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  1. #1
    Senior Member ShineTimeDetail's Avatar
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    Whats Your Worst Set of Head Lights? Are Some Lights Not Repairable?

    I have never restored lights that are actually yellow. When I say yellow I mean yellow and you cannot see through the lights. Is there a limit to bringing back head lights? I mean don't get me wrong, I've done quiet a few but I was just wondering.

    Also does anyone have some dramatic before and afters?

    Thanks

  2. #2
    bmwgalore
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    Re: Whats Your Worst Set of Head Lights? Are Some Lights Not Repairable?

    The only time I won't touch headlight is when I can see those tiny cracks from heavy oxidation... If it's already cracked, I don't want to be the one to make it worse..

    There is no limit to bringing back head lights, since you're wet sanding, heat is not a problem. And on the Compound/Polish step, I always take a break anyway, so heat build up is not a problem.

  3. #3
    Senior Member oldmodman's Avatar
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    Re: Whats Your Worst Set of Head Lights? Are Some Lights Not Repairable?

    Worst set I ever did was on a 1994 Volvo Wagon. They were totally opaque and just like a frosted beer mug.
    Attached Thumbnails Attached Thumbnails Whats Your Worst Set of Head Lights?  Are Some Lights Not Repairable?-img_0100-jpg   Whats Your Worst Set of Head Lights?  Are Some Lights Not Repairable?-img_0102-jpg   Whats Your Worst Set of Head Lights?  Are Some Lights Not Repairable?-img_0108-jpg  

  4. #4
    Senior Member Bates Detailing's Avatar
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    Re: Whats Your Worst Set of Head Lights? Are Some Lights Not Repairable?

    Thats some thick plastic with some thin surface issues - don't think there would be a problem correcting headlights unless you feel they are paper thin (which I don't think would be the case ever). Sometimes you have to think of issues like this on the thickness level.
    Bates Detailing
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  5. #5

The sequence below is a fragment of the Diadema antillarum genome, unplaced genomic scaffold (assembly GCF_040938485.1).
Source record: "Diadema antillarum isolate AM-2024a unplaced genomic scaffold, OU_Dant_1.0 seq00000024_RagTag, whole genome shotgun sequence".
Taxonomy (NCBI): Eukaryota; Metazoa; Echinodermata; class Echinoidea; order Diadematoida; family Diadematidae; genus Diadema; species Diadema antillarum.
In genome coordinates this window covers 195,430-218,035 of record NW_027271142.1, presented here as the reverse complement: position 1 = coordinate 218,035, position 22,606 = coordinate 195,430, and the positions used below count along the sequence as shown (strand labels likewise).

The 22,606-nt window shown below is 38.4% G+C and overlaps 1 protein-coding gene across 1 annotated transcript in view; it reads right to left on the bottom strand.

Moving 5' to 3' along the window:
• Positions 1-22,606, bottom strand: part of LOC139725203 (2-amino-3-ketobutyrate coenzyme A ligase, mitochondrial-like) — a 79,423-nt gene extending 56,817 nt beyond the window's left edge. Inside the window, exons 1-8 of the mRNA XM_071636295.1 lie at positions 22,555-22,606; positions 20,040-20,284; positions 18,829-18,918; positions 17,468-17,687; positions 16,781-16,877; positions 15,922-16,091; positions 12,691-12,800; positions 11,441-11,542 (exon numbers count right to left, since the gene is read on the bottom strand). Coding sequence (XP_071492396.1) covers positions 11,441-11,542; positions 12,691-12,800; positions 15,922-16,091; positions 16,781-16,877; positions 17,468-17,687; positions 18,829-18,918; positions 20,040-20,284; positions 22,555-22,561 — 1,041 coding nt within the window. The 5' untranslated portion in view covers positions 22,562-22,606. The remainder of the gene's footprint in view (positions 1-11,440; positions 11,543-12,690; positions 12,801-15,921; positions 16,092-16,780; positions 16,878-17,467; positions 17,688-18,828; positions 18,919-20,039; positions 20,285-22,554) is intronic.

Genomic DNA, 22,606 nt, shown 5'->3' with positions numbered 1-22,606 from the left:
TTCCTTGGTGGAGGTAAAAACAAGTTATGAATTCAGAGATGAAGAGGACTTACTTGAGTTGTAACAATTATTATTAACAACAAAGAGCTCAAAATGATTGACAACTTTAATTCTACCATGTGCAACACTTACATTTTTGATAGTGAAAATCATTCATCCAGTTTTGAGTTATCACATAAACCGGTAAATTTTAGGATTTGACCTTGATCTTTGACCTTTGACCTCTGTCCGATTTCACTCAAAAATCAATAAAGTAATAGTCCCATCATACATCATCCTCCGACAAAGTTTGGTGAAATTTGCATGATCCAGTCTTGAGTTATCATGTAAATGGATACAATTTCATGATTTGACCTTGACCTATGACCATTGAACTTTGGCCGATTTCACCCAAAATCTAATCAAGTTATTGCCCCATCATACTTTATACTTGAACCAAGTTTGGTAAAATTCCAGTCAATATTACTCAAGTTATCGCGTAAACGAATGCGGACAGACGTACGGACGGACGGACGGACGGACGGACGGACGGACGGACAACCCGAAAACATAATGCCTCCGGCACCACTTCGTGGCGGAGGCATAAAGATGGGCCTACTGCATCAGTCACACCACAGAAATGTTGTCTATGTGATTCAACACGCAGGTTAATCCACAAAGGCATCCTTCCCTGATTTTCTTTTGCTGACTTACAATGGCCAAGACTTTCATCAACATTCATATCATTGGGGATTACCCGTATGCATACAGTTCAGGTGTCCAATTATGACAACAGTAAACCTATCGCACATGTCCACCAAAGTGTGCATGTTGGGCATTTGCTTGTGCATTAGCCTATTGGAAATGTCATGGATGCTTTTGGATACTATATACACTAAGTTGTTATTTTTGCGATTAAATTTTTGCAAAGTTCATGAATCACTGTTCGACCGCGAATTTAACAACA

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    Re: Whats Your Worst Set of Head Lights? Are Some Lights Not Repairable?

    I recently did a long write-up on this, you can read it here first until I post it up on AGO:

    My Journey into Headlight Restoration | Wet Shine – Malaysia's Premier Auto Detailing Blog, Reviews, Tests, Details, Articles, Events

  6. #6
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    Re: Whats Your Worst Set of Head Lights? Are Some Lights Not Repairable?

    We use 1996 Ford Taurus as our standard test headlight because they are really bad, being 16 years old.

    In reality you can restore just about any headlight to like new regardless of condition if the following conditions are met:

    1. No water or moisture in the headlight
    2. No holes or through cracks
    3. You can meet your customer's expectations and budget
    4. Base polycarbonate has not been damaged by previous butchering

    The procedure in theory is simple:
    1. Remove the old protective coating
    2. Replace it with a new protective coating

    Some require sanding to remove the old coating but most do not. The key is applying a new coating that will last. Most retail coatings on the market are temporary and about equal to what you might apply to paint. Some are great sealers but little or no UV protection and very thin.

    For good UV protection and sealing against moisture you need:
    Something with good UV blocking or absorbing ability. Wax does this but it is too thin and not permanent.

    Something thick, The thicker the coating, the more UV it can block.

    Something permanent. Rules out waxes and many proprietary compounds.

    Something that can be used in the field (no spraying, no UV curing, no pneumatic tools required, etc.).

    I see many are using the spar varnish/mineral spirits method with varying results.

    I wouldn't use this procedure if you are charging money. There are many professional coatings available specifically designed to protect headlights from UV.